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Studying for my final exam, and came across this past exam question:

Consider the following program written in a C-like notation:

int i = 1;
A[] = {4, 0, 1, 2};

void mystery05(int from, int to)
{
    int temp;
    temp = A[from];
    A[from] = A[to];
    A[to] = temp;
    i = i + 2;
    to = -1;
}

int main(void)
{
    mystery05(A[i+2], A[i]);
}

In the table below, fill in the boxes with the appropriate variable values after the call to mystery05 in main. Each row corresponds to a specific parameter-passing style (ie. use the style listed instead of the default C-language semantics). Assume arrays are indexed from 0.

style               |___i___|__A[0]__|__A[1]__|__A[2]__|__A[3]__| 
call-by-value       |_______|________|________|________|________|
call-by-name        |_______|________|________|________|________|
call-by-reference   |_______|________|________|________|________|
call-by-value-result|_______|________|________|________|________|

I'm not sure on how to go about this, but if it was regular C semantics, I supposed the answers would be

i = 3; A[0] = 4; A[1] = 2; A[2] = 1; A[3] = 0

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2  
What precisely is your question? –  EboMike Dec 8 '10 at 0:05
    
I was hoping to be able to learn how to fill out the table properly with the different parameter passing styles. Why and how they would differ. –  Bobby S Dec 8 '10 at 0:06
    
@Bobby S: We're not going to write out the entire answer for you. But take the hint. It isn't "regular C semantics". Each row is a different semantics, not "regular C". –  S.Lott Dec 8 '10 at 0:07
    
@S.Lott: I am well aware that each of those rows are not regular c semantics, that is the point of the question. Each row is a different from of parameter passing semantics. –  Bobby S Dec 8 '10 at 0:09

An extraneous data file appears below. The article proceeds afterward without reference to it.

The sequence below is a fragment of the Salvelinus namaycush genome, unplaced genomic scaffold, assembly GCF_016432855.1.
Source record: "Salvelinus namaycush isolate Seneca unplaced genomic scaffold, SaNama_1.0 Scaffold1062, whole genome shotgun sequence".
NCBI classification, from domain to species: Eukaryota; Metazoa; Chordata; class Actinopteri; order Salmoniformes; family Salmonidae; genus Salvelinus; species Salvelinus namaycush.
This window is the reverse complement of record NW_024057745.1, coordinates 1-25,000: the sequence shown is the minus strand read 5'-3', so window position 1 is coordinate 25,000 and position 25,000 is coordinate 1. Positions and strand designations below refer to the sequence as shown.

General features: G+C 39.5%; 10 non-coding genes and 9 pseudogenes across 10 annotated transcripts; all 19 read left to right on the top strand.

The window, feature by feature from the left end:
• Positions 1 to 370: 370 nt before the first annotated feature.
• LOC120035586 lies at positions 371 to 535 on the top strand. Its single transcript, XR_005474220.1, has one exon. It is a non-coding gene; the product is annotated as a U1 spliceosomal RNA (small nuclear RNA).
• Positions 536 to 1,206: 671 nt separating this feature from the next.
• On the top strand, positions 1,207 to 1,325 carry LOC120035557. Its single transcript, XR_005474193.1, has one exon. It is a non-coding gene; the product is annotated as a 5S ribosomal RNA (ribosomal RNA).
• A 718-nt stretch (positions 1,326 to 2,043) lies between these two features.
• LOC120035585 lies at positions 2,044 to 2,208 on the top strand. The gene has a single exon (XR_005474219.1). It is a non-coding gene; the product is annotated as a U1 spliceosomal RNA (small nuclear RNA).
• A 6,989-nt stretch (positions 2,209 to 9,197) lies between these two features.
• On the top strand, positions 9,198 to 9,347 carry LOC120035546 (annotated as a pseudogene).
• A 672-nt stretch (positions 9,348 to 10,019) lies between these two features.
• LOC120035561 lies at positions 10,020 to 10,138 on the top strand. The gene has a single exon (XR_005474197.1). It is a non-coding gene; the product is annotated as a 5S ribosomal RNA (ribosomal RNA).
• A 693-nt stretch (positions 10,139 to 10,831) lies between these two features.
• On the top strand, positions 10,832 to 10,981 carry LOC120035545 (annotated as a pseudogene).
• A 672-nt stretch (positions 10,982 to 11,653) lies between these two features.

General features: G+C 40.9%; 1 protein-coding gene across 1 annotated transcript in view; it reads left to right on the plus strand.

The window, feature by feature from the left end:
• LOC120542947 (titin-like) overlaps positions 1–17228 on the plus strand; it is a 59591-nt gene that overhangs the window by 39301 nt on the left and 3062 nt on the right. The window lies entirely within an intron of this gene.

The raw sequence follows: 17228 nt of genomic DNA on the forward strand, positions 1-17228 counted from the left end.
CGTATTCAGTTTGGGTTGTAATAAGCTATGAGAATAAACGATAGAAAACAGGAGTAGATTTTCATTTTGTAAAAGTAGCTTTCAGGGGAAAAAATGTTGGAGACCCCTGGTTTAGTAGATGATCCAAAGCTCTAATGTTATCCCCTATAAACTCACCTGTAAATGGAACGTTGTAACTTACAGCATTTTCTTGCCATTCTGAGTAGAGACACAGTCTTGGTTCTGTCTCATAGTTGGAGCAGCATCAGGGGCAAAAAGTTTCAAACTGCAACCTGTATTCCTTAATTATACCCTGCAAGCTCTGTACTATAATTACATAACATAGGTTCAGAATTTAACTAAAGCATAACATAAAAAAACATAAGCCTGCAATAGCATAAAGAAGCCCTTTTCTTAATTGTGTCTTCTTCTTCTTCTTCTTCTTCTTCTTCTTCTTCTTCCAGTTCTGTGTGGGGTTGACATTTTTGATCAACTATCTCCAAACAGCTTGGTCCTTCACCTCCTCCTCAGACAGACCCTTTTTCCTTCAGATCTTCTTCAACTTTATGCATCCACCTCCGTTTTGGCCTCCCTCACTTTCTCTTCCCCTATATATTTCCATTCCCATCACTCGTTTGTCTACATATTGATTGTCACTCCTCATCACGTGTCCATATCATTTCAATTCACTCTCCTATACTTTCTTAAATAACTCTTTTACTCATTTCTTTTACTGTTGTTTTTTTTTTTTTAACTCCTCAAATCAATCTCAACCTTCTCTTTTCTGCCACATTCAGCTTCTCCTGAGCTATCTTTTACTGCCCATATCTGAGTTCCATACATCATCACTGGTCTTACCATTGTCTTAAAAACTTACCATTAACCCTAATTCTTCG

@Bobby S. "Each row is a different from of parameter passing semantics" Precisely. Then what's your question? –  S.Lott Dec 8 '10 at 0:09
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2 Answers

up vote 1 down vote accepted

@S.Lott : I thought 'pointer's to strings and arrays are call by reference. Am I wrong?

I agree: don't want to do all the question. If he has an exam he ought to be more clued up. I would like to answer the first line though just to see if i have understood correctly. So I could be wrong!

Call by value: doesn't change the values unless the variables are global and in this case they have to be; for how otherwise can the proc make use of i.

Both i and the A array are global.

What happens in the proc changes the values.

i begins with value 1 so values of A[3] and A[1] swapped.

A[3] now 0 , A[1] now 2 . A[0] and A[2] unchanged.

finally i value changed to 3

I think the exam q missed a trick by not asking about the value of 'to' after the proc call.

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Pointers to strings involve a "*" in the type declaration and therefore an implicit "&" in the function call. –  S.Lott Dec 8 '10 at 11:01
    
@Bobby S Wow! Thanks. Very generous. To have got my teacher's badge answering a question I'm still not 100% sure on! Best of luck in your exam. :) –  JerryK Dec 12 '10 at 18:01
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call-by-value is -- I think -- what you mean by "regular C semantics"

call-by-name is something C doesn't have. Look it up. That's not "regular C semantics"

call-by-reference assumes that all the arguments have "&" and the parameters have "*". That's not "regular C semantics" that's a different semantics, but easily built in C.

call-by-value-result is something C doesn't have. Look it up.

Each is different. Don't assume C. Don't read the code as if it was C. You have to read the code in different ways assuming different things.

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1  
... So, why does OP need to look these things up? Shouldn't he already have notes on them? I mean, things are generally on an exam in order to test concepts that were taught in class... –  Karl Knechtel Dec 8 '10 at 0:12
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